Vertical Stare Decisis And Three-Judge District Courts, Michael T. Morley Feb 2020

Vertical Stare Decisis And Three-Judge District Courts, Michael T. Morley

Scholarly Publications

Three-judge federal district courts have jurisdiction over many issues central to our democratic system, including constitutional challenges to congressional and legislative districts, as well as to certain federal campaign-finance statutes. They are similarly responsible for enforcing key provisions of the Voting Rights Act. Litigants often have the right to appeal their rulings directly to the U.S. Supreme Court. Because of this unusual appellate process, courts and commentators disagree on whether such three-judge district court panels are bound by circuit precedent or instead are free to adjudicate these critical issues constrained only by U.S. Supreme Court rulings.

The applicability of court …


Here There Be Dragons: The Likely Interaction Of Judges With The Artificial Intelligence Ecosystem, Fredric I. Lederer Jan 2020

Here There Be Dragons: The Likely Interaction Of Judges With The Artificial Intelligence Ecosystem, Fredric I. Lederer

Popular Media

No abstract provided.


#Sowhitemale: Federal Procedural Rulemaking Committees, Brooke D. Coleman Jan 2020

#Sowhitemale: Federal Procedural Rulemaking Committees, Brooke D. Coleman

Faculty Articles

Of the 630 members of a specialized set of committees responsible for drafting the federal rules for civil and criminal litigation, 591 of them have been white. That is 94 percent of the committee membership. Of that same group, 513—or 81 percent—have been white men. Decisionmaking bodies do better work when their members are diverse; these rulemaking committees are no exception. The Federal Rules of Practice and Procedure are not mere technical instructions, nor are they created by a neutral set of experts. To the contrary, the Rules embody normative judgments about what values trump others, and the rulemakers—while experts—are …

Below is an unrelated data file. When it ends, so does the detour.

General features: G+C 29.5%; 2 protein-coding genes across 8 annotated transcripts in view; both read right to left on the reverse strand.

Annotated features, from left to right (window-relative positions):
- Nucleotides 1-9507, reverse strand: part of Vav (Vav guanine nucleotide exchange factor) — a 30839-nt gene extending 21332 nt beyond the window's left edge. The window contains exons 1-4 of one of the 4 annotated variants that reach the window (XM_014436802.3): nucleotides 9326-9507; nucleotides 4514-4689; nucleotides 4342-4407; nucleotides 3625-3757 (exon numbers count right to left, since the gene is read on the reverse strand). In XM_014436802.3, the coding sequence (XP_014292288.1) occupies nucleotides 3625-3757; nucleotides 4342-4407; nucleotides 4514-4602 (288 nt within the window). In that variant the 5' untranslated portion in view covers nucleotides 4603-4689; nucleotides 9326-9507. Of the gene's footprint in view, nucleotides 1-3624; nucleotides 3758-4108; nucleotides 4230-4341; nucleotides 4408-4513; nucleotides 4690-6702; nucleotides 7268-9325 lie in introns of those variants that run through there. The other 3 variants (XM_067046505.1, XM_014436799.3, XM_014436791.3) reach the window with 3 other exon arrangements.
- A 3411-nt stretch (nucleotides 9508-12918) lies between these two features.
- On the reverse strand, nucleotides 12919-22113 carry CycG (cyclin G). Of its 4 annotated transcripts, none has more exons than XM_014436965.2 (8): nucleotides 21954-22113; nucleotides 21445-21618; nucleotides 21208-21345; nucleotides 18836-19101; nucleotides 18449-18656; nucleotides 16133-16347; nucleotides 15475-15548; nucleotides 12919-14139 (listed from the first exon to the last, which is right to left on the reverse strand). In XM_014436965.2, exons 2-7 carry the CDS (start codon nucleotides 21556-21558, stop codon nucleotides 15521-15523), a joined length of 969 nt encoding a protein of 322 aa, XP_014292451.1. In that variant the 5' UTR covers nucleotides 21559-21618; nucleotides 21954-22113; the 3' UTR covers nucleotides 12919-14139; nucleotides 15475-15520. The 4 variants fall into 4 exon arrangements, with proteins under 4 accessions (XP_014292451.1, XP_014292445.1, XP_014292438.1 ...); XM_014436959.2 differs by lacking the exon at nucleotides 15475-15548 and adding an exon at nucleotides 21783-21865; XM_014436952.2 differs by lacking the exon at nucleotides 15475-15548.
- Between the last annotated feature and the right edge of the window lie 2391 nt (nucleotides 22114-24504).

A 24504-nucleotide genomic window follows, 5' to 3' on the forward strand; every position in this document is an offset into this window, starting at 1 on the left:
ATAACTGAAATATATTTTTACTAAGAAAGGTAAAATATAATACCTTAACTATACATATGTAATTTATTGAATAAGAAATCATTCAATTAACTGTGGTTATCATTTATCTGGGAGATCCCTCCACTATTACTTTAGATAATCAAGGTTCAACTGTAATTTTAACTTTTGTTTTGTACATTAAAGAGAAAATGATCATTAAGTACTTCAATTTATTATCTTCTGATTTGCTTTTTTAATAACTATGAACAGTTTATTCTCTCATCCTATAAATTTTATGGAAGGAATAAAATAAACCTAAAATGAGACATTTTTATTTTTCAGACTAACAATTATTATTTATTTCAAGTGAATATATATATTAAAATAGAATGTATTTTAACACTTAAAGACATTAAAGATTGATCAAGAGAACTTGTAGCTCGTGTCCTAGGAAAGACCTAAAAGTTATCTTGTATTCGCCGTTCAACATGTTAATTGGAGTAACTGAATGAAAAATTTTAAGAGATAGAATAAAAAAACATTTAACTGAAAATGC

Packing And Unpacking State Courts, Marin K. Levy Jan 2020

Packing And Unpacking State Courts, Marin K. Levy

Faculty Scholarship

When it comes to court packing, questions of “should” and “can” are inextricably intertwined. The conventional wisdom has long been that federal court packing is something the President and Congress simply cannot do. Even though the Constitution’s text does not directly prohibit expanding or contracting the size of courts for political gain, many have argued that there is a longstanding norm against doing so, stemming from a commitment to judicial independence and separation of powers. And so (the argument goes), even though the political branches might otherwise be tempted to add or subtract seats to change the Court’s ideological makeup, …


Covid, Crisis And Courts, Colleen F. Shanahan, Alyx Mark, Jessica K. Steinberg, Anna E. Carpenter Jan 2020

Covid, Crisis And Courts, Colleen F. Shanahan, Alyx Mark, Jessica K. Steinberg, Anna E. Carpenter

Faculty Scholarship

Our country is in crisis. The inequality and oppression that lies deep in the roots and is woven in the branches of our lives has been laid bare by a virus. Relentless state violence against black people has pushed protestors to the streets. We hope that the legislative and executive branches will respond with policy change for those who struggle the most among us: rental assistance, affordable housing, quality public education, comprehensive health and mental health care. We fear that the crisis will fade and we will return to more of the same. Whatever lies on the other side of …


The Legitimacy Of Judicial Climate Engagement, Katrina Fischer Kuh Oct 2019

The Legitimacy Of Judicial Climate Engagement, Katrina Fischer Kuh

Elisabeth Haub School of Law Faculty Publications

Courts in key climate change cases have abdicated their constitutional responsibility to protect a prejudiced and disenfranchised group (nonvoting minors and future generations) and remedy an insidious pathology in public discourse and the political process: the industry-funded climate disinformation campaign. This Article posits that this abdication results from courts' uneasiness about displacing the prerogatives of democratically elected bodies. This uneasiness is misplaced. Court engagement with climate cases would strengthen democracy in accord with widely accepted justifications for countermajoritarian judicial review. This Article first describes in detail how courts exhibit a frustrating reticence to accept jurisdiction over cases that present questions …